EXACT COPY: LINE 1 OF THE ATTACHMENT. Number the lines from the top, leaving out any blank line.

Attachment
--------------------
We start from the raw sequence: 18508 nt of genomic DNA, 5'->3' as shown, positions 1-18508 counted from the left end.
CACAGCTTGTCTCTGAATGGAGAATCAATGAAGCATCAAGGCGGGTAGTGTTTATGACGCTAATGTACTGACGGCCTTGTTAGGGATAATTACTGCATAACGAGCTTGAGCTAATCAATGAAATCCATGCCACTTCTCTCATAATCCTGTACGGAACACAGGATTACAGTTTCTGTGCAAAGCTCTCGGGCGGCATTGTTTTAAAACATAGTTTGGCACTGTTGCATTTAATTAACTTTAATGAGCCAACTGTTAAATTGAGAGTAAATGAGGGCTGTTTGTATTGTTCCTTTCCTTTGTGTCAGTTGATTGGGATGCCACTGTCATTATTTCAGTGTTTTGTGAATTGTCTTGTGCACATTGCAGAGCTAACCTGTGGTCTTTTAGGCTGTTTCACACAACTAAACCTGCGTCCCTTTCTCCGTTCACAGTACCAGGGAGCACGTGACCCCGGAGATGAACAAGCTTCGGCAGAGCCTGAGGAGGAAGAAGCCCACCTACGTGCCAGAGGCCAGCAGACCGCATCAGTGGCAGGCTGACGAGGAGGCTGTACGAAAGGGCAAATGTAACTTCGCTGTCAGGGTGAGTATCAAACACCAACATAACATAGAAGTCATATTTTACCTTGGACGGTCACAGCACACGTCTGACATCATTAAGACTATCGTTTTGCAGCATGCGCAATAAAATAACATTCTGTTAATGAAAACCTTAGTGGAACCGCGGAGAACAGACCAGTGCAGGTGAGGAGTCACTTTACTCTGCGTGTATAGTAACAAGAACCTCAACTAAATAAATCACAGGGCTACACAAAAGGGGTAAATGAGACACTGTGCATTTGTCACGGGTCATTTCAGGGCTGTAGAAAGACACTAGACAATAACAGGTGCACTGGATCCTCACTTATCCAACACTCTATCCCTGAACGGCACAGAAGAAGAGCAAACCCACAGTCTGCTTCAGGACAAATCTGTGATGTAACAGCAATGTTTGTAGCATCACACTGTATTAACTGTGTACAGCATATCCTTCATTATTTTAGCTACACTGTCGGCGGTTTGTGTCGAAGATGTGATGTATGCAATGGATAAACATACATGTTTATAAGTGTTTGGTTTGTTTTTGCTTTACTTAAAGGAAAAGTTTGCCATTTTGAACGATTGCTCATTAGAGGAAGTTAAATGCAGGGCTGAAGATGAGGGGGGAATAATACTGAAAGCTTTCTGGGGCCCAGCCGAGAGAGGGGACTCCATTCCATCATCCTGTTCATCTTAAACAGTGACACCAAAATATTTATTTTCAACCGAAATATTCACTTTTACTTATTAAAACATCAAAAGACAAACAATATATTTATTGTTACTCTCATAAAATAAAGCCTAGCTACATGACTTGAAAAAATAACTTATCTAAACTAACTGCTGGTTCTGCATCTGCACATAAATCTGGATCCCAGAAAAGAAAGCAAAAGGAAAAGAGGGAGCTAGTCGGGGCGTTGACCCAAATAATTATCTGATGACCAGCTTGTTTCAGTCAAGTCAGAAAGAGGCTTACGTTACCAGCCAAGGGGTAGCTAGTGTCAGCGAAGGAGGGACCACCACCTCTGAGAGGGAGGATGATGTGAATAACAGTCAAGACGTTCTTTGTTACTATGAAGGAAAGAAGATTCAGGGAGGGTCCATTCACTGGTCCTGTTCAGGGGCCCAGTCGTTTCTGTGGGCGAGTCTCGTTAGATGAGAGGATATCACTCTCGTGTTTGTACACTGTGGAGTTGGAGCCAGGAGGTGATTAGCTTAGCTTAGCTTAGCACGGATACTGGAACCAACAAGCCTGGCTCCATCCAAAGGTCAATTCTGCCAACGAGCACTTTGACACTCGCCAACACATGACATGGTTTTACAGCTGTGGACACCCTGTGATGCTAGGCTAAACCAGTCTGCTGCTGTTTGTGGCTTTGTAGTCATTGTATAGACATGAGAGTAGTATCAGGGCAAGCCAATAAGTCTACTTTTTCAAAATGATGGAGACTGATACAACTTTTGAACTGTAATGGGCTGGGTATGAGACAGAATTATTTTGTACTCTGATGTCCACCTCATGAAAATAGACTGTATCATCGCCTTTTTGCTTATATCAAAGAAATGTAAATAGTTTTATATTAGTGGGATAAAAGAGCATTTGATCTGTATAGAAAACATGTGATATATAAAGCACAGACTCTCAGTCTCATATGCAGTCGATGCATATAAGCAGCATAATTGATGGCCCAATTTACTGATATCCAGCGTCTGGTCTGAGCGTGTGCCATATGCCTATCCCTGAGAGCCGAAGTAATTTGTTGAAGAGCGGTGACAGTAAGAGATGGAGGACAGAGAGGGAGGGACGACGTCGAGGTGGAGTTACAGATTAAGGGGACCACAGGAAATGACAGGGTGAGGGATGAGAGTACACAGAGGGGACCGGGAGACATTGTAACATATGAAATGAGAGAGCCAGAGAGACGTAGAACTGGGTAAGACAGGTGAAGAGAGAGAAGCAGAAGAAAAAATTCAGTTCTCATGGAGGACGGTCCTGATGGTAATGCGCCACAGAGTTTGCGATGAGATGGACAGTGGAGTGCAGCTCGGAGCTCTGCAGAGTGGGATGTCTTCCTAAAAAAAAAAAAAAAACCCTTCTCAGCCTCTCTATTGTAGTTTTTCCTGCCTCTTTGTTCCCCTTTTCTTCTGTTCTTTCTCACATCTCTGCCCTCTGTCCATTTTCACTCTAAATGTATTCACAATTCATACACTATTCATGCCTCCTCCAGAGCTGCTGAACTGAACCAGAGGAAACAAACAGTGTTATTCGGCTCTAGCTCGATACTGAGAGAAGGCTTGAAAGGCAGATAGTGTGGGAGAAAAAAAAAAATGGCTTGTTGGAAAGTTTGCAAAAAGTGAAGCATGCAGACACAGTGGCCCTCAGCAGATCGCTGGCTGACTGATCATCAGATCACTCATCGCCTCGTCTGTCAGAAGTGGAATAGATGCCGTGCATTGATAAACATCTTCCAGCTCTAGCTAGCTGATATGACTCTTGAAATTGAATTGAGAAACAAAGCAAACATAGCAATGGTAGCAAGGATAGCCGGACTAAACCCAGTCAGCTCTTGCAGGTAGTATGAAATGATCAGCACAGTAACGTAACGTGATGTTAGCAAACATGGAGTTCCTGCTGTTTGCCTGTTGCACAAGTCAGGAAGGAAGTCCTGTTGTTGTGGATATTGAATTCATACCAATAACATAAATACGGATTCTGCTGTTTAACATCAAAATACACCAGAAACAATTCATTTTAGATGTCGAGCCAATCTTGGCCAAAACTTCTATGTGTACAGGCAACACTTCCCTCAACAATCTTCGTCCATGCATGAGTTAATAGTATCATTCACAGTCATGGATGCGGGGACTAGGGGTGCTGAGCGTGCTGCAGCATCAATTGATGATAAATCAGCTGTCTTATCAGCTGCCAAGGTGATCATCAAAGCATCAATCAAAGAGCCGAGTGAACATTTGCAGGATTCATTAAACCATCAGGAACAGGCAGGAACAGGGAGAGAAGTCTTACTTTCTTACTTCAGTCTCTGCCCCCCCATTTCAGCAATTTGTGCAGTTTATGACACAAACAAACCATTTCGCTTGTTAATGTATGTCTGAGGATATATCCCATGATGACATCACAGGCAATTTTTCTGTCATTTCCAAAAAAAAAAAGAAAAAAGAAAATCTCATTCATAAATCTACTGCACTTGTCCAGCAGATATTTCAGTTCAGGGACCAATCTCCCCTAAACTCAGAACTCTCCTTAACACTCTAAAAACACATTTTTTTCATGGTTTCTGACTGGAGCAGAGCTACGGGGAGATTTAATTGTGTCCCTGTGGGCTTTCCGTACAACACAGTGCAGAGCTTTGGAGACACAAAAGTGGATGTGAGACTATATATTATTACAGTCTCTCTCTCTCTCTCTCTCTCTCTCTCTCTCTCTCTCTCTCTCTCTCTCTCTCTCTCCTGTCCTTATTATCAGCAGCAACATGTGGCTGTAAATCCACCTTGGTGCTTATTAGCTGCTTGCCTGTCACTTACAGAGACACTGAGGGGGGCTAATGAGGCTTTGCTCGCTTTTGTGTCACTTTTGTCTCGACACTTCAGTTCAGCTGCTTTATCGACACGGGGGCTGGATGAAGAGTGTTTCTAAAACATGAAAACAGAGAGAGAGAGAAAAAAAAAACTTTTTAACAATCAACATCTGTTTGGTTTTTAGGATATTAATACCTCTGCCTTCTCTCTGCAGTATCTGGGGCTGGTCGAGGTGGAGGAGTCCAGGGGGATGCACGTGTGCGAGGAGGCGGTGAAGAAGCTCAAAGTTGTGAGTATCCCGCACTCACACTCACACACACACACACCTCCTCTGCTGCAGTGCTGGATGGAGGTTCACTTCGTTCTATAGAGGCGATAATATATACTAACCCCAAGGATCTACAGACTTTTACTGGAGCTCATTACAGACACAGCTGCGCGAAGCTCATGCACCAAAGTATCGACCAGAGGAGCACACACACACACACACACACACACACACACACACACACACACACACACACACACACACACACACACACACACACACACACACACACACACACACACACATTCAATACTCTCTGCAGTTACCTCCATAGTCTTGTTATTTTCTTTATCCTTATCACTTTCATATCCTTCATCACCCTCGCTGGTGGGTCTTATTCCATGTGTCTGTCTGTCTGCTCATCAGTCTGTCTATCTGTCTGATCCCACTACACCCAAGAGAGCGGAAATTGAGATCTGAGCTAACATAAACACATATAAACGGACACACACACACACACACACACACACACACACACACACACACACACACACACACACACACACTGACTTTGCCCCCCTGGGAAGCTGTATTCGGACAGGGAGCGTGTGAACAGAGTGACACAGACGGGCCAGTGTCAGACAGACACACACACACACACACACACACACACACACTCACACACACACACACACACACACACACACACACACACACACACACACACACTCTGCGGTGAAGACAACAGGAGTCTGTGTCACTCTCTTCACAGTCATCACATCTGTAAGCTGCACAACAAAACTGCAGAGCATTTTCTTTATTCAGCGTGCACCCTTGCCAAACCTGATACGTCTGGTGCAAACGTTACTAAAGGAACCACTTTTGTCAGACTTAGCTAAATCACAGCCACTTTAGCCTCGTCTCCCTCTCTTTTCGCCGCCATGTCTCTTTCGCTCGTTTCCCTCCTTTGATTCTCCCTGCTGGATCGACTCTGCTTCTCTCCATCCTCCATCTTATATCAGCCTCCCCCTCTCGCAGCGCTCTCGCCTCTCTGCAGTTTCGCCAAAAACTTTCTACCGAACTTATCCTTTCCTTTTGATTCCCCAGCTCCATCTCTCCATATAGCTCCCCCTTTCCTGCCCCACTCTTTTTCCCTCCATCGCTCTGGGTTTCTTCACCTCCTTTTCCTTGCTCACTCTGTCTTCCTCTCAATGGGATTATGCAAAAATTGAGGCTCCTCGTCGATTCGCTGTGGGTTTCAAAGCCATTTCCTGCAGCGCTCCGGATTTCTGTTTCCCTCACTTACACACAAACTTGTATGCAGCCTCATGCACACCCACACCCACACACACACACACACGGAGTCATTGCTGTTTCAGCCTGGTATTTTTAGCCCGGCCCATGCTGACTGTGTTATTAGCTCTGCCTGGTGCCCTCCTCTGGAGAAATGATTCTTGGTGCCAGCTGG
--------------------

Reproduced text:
We start from the raw sequence: 18508 nt of genomic DNA, 5'->3' as shown, positions 1-18508 counted from the left end.